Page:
...it takes a little time to get used to the sound of the man who wrote 'The Boxer'...
Chris Jones 2006-05-24
The surprises on Paul Simon's new album are small, but still worthwhile. Teaming up with everyone's favourite boffin, Brian Eno, may seem slightly odd. That is until you remember that Simon made his name with songs that were shot through with intellectual detachment and displayed a mind preoccupied with far more than the standard 60s folkie fare (songs about Frank Lloyd Wright anyone?). And indeed, it seems as though the pairing is an easy match, with Eno's 'sonic landscapes' tweaking Simon's muse up with sublime ambiences and 21st century rhythms as well as their obvious shared love of an Afrocentric vibe.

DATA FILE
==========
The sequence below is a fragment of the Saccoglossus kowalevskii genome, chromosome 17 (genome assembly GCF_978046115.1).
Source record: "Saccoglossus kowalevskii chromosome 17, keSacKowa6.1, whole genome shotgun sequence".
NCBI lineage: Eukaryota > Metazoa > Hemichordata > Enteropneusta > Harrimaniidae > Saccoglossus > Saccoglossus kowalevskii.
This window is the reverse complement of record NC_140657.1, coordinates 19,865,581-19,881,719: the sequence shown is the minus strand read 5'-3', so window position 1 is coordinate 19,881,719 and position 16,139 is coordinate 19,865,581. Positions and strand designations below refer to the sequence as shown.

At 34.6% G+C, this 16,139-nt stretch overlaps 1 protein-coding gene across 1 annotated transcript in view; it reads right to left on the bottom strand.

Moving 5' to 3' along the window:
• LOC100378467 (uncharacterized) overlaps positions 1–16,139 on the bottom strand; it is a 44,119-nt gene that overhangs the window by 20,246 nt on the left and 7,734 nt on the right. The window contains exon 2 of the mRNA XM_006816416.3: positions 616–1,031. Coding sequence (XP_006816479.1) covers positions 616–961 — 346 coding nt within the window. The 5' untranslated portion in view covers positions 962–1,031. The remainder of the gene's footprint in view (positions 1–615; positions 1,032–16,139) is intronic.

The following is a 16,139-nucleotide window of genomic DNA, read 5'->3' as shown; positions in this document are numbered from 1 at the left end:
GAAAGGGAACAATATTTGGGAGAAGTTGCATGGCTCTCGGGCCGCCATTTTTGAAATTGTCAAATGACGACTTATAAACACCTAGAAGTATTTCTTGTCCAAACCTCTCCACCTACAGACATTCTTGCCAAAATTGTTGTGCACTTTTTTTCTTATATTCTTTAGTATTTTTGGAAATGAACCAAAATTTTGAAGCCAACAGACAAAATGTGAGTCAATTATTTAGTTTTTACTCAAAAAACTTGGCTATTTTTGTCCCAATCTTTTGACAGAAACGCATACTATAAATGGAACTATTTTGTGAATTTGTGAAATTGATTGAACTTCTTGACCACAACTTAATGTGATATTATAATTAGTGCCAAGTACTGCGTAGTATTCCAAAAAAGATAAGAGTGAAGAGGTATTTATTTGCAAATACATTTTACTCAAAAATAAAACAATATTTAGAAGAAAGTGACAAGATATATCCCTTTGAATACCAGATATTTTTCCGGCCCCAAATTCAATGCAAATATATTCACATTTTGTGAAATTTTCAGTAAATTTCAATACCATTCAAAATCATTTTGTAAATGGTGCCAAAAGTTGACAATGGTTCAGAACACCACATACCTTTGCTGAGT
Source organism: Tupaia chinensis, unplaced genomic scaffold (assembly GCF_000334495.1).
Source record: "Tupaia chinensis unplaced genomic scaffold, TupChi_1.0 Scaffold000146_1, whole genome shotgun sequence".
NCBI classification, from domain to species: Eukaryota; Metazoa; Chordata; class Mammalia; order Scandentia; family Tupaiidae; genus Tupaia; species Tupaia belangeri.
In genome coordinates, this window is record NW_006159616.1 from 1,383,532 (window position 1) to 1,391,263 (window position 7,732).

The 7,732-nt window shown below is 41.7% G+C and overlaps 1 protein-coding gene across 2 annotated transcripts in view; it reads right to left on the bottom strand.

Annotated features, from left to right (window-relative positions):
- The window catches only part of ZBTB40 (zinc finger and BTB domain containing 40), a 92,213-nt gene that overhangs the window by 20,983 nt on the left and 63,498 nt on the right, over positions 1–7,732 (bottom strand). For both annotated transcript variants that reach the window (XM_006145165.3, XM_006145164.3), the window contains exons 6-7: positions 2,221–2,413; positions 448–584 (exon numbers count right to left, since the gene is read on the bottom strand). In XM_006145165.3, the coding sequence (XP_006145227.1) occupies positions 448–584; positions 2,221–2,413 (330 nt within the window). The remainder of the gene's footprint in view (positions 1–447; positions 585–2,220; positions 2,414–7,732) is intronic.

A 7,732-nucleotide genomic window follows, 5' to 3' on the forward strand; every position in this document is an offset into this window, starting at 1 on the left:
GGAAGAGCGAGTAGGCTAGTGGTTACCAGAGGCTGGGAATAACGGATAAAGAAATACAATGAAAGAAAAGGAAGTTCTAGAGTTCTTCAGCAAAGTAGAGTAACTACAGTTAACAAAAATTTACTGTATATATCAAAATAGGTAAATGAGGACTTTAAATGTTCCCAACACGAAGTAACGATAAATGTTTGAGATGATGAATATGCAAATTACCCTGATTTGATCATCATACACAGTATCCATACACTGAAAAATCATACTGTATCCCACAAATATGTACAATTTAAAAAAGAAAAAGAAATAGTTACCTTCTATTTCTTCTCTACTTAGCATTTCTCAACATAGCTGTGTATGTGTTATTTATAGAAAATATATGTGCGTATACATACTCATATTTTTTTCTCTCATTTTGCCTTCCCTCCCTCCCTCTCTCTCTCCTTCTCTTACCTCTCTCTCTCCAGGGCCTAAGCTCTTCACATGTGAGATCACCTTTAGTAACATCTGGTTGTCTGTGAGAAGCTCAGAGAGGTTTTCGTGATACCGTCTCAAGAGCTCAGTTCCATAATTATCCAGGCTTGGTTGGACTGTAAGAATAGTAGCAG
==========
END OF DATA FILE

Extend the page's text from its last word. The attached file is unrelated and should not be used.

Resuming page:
Belying his voice - which sounds as fresh and angelic as it did in 1965 - the songs concern themselves withage, family and beauty; all set in the socio-political landscape of a post-Bush USA (naturally). While it takes a little time to get used to the sound of the man who wrote "The Boxer" singing over a drum and bass beat, the end results (bolstered with guest spots from luminaries such as Herbie Hancock and Bill Frisell) are both beautiful and credible.
The only exception is the Oscar-nominated final track, "Father And Daughter", which pre-dates the Eno sessions (coming from the soundtrack of The Wild Thornberrys Movie) which, while lovely, jars with the sleeker textures of the rest of the album. But the fact is that Surprise is Simon's best work for aeons.